International Women's Day Forward We March
March 6, 2010, 9:00 PM EST
At a time when it feels like our world is short of causes to celebrate, Canadian women do have something to cheer about. Canadian women have become a major force in the labour market, women have crossed the 50 per cent threshold and have become the majority of the country's hourly workforce. On International Women's Day, that's a milestone worth celebrating.
But we still have a long way to go and get there we will.
Today women are working harder and longer, yet we are still falling behind just as our mothers did before us. For women who were around during the heyday of the women's movement, this feels like a betrayal of promises for women's equality. For younger women, the barriers that we insisted must come down feel as high as ever as they strive to make their mark in a supposedly "post-feminist" era.
Women are still pushing for a national child care program, affordable housing, real and binding pay equity legislation -all programs which will promote change for women and their children.
The erosion of women's rights began without delay under the Harper Conservatives through a series of carefully controlled attacks on women's equality as part of a broader agenda, so craftily and insidiously pushing back the hard won gains of all equality seeking groups (including people of colour, the LGBT community, women, people with disabilities, immigrants and refugees and others).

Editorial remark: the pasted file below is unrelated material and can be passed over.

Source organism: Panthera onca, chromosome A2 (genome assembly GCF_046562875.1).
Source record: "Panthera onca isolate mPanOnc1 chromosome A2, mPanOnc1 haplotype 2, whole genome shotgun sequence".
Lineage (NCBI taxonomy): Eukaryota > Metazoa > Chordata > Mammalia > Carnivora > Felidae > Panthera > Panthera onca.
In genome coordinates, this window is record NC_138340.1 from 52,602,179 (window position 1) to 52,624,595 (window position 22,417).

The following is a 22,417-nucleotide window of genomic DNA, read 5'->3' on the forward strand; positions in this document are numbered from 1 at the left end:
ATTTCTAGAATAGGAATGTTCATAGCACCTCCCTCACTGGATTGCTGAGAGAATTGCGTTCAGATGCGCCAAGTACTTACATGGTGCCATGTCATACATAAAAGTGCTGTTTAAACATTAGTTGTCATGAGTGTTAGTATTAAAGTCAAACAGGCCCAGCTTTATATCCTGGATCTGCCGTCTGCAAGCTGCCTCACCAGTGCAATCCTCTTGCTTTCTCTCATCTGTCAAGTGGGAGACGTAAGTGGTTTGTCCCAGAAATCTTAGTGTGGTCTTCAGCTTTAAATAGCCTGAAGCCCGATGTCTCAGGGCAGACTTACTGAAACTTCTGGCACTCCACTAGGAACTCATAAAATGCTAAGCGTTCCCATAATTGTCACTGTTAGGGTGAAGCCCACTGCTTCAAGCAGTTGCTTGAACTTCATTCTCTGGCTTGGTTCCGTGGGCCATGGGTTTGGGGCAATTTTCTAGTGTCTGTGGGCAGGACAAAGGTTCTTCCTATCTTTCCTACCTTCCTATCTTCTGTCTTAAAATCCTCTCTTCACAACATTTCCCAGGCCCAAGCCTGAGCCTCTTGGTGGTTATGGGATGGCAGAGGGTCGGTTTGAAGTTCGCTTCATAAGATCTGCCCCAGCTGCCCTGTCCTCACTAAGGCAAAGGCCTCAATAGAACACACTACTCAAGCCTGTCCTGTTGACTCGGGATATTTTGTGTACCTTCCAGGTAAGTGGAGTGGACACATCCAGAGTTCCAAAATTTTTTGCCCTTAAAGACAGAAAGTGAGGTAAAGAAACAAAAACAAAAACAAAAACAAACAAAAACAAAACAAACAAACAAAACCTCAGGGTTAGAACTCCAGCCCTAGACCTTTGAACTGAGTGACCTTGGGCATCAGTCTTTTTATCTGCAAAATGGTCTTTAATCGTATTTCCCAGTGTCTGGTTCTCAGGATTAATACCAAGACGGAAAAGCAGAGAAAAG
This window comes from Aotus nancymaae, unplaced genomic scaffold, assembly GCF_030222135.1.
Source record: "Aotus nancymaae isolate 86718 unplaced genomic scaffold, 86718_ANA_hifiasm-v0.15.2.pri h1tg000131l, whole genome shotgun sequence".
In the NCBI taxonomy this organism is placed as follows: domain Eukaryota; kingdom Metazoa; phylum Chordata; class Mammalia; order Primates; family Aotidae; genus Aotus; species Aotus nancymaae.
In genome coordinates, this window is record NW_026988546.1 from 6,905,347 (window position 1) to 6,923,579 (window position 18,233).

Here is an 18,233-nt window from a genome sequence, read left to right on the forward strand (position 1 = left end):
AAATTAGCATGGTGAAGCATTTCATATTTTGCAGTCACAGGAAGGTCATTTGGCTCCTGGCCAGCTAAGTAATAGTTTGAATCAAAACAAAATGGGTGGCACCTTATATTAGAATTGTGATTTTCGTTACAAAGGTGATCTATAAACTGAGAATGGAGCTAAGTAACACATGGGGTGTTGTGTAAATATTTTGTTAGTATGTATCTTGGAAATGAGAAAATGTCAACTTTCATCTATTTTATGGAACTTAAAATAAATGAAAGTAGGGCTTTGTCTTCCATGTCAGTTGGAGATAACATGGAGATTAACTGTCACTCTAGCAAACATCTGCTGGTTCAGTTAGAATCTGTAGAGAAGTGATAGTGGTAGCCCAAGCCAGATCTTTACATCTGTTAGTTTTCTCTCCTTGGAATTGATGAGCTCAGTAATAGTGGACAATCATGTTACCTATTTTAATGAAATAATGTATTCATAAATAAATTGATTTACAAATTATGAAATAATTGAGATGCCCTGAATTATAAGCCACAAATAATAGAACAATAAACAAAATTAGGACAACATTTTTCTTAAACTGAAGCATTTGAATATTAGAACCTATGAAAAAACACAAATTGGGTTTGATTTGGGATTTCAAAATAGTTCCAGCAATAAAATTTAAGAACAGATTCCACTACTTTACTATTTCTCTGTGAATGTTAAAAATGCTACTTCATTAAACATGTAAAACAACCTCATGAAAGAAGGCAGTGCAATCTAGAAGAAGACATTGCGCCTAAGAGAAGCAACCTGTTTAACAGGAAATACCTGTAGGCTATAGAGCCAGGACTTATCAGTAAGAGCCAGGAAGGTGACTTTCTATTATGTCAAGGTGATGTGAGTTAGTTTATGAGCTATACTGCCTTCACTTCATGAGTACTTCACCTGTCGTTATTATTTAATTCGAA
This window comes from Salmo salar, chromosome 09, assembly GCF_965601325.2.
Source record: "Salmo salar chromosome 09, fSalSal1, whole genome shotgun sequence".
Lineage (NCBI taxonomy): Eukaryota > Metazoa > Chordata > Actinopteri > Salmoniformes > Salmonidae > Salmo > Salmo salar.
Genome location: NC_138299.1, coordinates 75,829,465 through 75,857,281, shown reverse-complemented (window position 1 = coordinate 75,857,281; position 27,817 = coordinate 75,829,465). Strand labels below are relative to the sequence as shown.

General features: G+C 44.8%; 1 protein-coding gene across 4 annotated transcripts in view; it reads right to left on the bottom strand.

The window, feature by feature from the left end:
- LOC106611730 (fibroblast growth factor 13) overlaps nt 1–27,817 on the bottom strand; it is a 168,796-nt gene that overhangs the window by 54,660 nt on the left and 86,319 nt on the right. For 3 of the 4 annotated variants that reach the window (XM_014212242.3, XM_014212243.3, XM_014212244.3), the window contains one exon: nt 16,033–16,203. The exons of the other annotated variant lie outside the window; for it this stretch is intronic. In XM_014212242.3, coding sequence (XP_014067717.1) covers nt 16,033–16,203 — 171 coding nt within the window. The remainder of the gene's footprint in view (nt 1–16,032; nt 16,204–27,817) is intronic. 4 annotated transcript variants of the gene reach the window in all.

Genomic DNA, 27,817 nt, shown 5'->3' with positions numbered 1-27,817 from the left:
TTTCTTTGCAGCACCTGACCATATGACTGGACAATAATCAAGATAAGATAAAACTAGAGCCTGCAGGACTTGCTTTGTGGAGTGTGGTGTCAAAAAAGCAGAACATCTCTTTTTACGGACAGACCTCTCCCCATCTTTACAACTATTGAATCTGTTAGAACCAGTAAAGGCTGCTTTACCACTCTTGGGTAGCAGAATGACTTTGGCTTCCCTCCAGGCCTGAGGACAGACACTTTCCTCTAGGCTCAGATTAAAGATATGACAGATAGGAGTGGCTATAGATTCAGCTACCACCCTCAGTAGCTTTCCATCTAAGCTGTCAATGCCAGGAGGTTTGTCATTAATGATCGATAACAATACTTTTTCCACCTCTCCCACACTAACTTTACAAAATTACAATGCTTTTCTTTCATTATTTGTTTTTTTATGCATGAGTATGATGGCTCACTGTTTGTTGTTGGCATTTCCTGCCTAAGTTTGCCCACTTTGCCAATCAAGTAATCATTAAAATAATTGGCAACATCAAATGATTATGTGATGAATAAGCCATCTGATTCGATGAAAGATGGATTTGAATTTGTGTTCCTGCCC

For women in this country and all those who genuinely believe that we all must have the opportunity to live in dignity, there are two prominent issues that confront us on International Women's Day.
Our national gun registry is in danger and we could lose it in the months to come. The Conservative sponsored private members Bill C-391 would effectively eliminate the registry and kill our national gun control system. Bill C-391 passed second reading, propped up by 8 Liberals, 12 NDP and one independent MP.
By eliminating the long gun registry, the government is depriving police, suicide prevention and domestic violence prevention officers of an essential tool that helps protect families and communities from gun violence. These are the guns most often used to kill police officers, women in domestic violence situations and in suicides, particularly those involving youth.
On International Women's Day this year the CAW will join with hundreds of thousands of Canadians across this country calling on MPs to vote NO when Bill C-391 returns for third and final reading in Parliament in the coming months.
Affordable quality child care is also under threat. Federal transfer payments to the provinces to support affordable quality child care will dry up entirely in early 2010 and already cities are cutting or closing municipal centres. Tens of thousands of day care spots will disappear across the country. This also means thousands of child care workers, mostly women, will lose their jobs.
UNICEF ranks Canada dead last of the world's 25 most wealthy countries for child care and it's only getting worse.
This year is the fourth anniversary of the Universal Child Care Benefit -the Conservative government's answer to a universal child care plan. The pittance of less than $100 a month after tax for parents with children under six falls far short of actual child care costs of $600 to $1,200 a month. With fewer affordable child care spaces being created, this translates to closing off opportunities to low-income families.
This Conservative experiment has been an abysmal failure. The CAW is standing with community partners to demand a universal, affordable, not-for-profit, quality child care program.
This year, let's demand that the interests of women and families are put first for stronger and truly egalitarian communities.
This International Women's Day, let's celebrate our achievements and not let this conservative agenda push us back. Forward we march!